When “inaccessible” isn’t

Last month, I gave a lab at Accessing Higher Ground titled "Using JAWS to test for web accessibility."  This lab is the basis of our recent JAWS tutorial. During this lab, I presented a couple of "inaccessible" examples that I think surprised some of the people in the group. Specifically, I showed a data table without headers (<th>), a form without labels (<label>), and a non-linked image that had no alt attribute. All three examples were basically accessible in modern screen readers. Some participants were surprised that the lack of accessibility features (headers, labels, and alt text), things that they had believed to be crucial to accessibility, didn’t seem to actually impact screen reader accessibility.

How many of us have read/written/heard/said that tables without headers, forms without labels, sites without skip to content links (I know this one is debated, but stay with me), and images without alt text are inaccessible to screen reader users? This is not necessarily the case. What would happen when someone starts testing with a screen reader and realizes that some of the things they have thought were essential don’t always make a significant difference? Would they begin to wonder whether there are other accessibility issues that are less significant than they have previously thought?

(In)accessible to whom?

One way to minimize this potential problem is to be a little more accurate when we discuss screen reader accessibility, and to clarify that, just as there are varying levels of accessibility, there are varying levels of "inaccessibility." For example, instead of saying that a table without headers is inaccessible to a screen reader user, you should probably clarify that a table without headers may be inaccessible to a screen reader user, depending on the screen reader version, the complexity of the table, and the expertise of the screen reader user. Similar statements should probably be made about other accessibility principles.

Other advantages to accessible design

It also means that we should probably be a little more thorough when we discuss the benefits of accessible design decisions. While it may not be accurate to say that tables without headers are inaccessible to screen reader users, it is accurate to say that table headers (or form labels, or true headings) will almost always make your content more accessible.

  • Accessible content behaves more predictably. There are conventions for how properly-formatted content are read by a screen reader, but the behavior of incorrectly-formatted content is much less certain. Yes, a screen reader will read headings for a simple data table, but what if that table is inside a layout table? Screen readers can associate text with an adjacent form element, but what if the text "label" is adjacent to two form elements? Which one will be assigned the label? The behavior of inaccessible content is much less predictable. It’s better to do it the right way than to worry about how screen readers (and browsers) will compensate for less accessible content.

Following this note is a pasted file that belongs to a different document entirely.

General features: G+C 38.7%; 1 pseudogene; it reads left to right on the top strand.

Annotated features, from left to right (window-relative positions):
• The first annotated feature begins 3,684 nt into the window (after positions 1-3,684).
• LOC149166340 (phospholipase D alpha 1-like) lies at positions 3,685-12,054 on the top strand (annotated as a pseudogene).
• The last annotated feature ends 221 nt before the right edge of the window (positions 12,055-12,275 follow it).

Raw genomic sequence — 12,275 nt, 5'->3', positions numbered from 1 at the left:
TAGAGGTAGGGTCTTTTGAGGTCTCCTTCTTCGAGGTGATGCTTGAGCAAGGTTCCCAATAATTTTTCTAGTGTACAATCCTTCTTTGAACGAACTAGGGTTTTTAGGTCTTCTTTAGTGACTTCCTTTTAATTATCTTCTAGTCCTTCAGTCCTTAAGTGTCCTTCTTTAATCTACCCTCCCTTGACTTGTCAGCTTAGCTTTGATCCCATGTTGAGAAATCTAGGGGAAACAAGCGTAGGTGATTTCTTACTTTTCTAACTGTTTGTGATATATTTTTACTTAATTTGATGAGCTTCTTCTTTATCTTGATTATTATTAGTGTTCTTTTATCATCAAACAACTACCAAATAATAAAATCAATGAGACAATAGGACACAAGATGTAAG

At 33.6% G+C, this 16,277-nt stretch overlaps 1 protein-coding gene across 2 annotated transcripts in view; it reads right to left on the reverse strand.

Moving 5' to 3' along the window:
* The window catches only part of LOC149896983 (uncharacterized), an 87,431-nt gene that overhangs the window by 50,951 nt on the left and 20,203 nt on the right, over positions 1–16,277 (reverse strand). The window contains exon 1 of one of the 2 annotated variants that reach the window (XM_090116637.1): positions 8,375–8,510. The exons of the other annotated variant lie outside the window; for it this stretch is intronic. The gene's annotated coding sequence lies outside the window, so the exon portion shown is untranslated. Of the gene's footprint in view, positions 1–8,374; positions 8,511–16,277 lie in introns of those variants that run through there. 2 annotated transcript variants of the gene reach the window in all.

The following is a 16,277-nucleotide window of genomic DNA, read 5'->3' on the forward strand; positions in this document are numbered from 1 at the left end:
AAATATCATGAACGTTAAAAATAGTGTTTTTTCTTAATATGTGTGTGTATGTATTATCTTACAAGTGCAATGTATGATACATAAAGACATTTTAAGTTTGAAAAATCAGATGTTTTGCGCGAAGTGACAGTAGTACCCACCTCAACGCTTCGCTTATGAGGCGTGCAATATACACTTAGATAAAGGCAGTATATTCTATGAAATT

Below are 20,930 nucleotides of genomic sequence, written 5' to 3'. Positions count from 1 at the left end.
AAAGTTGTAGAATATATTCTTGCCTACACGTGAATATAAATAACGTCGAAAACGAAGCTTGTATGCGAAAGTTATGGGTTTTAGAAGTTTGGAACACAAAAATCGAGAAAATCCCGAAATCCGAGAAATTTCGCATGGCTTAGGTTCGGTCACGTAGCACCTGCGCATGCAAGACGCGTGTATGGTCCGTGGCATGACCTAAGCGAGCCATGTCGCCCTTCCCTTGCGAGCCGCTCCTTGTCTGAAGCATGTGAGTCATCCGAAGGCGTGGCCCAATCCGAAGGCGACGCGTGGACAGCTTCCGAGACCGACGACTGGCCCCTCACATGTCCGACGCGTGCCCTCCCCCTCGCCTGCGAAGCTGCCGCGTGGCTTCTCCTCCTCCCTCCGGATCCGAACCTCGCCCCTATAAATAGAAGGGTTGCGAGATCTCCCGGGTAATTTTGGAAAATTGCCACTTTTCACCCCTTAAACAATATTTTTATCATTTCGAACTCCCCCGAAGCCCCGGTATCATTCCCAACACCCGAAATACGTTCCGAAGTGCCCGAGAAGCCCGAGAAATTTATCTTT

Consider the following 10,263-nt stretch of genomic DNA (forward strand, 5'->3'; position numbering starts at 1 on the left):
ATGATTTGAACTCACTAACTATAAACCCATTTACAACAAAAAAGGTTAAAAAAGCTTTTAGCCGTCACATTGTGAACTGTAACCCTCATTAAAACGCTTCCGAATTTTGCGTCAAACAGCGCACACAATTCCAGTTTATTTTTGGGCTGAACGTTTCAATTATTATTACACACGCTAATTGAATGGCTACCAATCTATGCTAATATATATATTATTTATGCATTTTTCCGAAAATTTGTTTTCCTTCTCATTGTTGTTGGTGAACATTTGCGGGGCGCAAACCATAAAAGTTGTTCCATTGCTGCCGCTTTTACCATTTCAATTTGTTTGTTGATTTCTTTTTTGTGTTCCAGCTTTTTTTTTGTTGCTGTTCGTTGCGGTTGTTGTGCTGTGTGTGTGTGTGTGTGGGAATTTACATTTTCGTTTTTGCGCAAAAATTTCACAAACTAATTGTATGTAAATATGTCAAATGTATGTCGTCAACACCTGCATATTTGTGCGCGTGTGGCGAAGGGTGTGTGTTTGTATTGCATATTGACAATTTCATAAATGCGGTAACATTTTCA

• The more complex your content, the more important accessible design becomes. When images are the only content within a link, they must have alt text. Complex tables (where data has more than one row header or column header) require headers to be explicitly associated with the data cells. Complex forms and forms that are organized in tables may require true labels to be accessible to screen reader users.
  • Accessible content is more robust. Older versions of screen readers may not compensate for improperly formatted elements in the same way. Future screen readers may change the way that improperly formatted elements are supported. Just because something works in JAWS doesn’t mean it will behave the same way in Window-Eyes, other screen readers, or in future assistive technologies.
  • "Accessible" doesn’t just mean accessible to screen reader users. This is probably the most important principle of all. Form elements that use <label> are much easier to select with a mouse. Content that uses proper headings is almost certainly more clearly structured, benefitting users with cognitive disabilities and others as well. Tables that use <th> appropriately are easier to style in a way that makes them easier to read and comprehend. Basically every accessible principle benefits more than just one group of users with disabilities.

It won’t make it less accessible

We are often asked if a certain accessibility technique will make content more accessible. Sometimes our reply is that it will certainly not make it any less accessible. So we will continue to encourage true table headers, labels, headings, etc., because it will usually make things better, especially if you remember that there is more to accessibility than screen reader users. It will never make things worse.

Comments

  1. Fernando Gouveia

    Interestingly, this page has a “tabindex” problem: the form I’m using right now (in the bottom of the page) has fields with “tabindex” attribute, the result being that we must tab through them before getting to the “skip link” on top of the page (which should be the “first stop” for tab navigation, not the fifth). So much for logic order, asking people to leave a reply before actually letting them read the article… (Otherwise I mostly agree.)

  2. guaiguai

    Great article!Thank you!

  3. Dil Egitimi

    do you know any information about this subject in other languages?

  4. فروشگاه اینترنتی

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  5. LisaStratus

    What necessary phrase… super, remarkable idea

  6. meb

    Great entrie!Thanx…

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